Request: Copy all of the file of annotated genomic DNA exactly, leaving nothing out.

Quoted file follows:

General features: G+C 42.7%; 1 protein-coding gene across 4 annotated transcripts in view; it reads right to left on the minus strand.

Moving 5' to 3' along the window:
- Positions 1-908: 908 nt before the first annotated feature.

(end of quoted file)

General features: G+C 42.7%; 1 protein-coding gene across 4 annotated transcripts in view; it reads right to left on the minus strand.

Moving 5' to 3' along the window:
- Positions 1-908: 908 nt before the first annotated feature.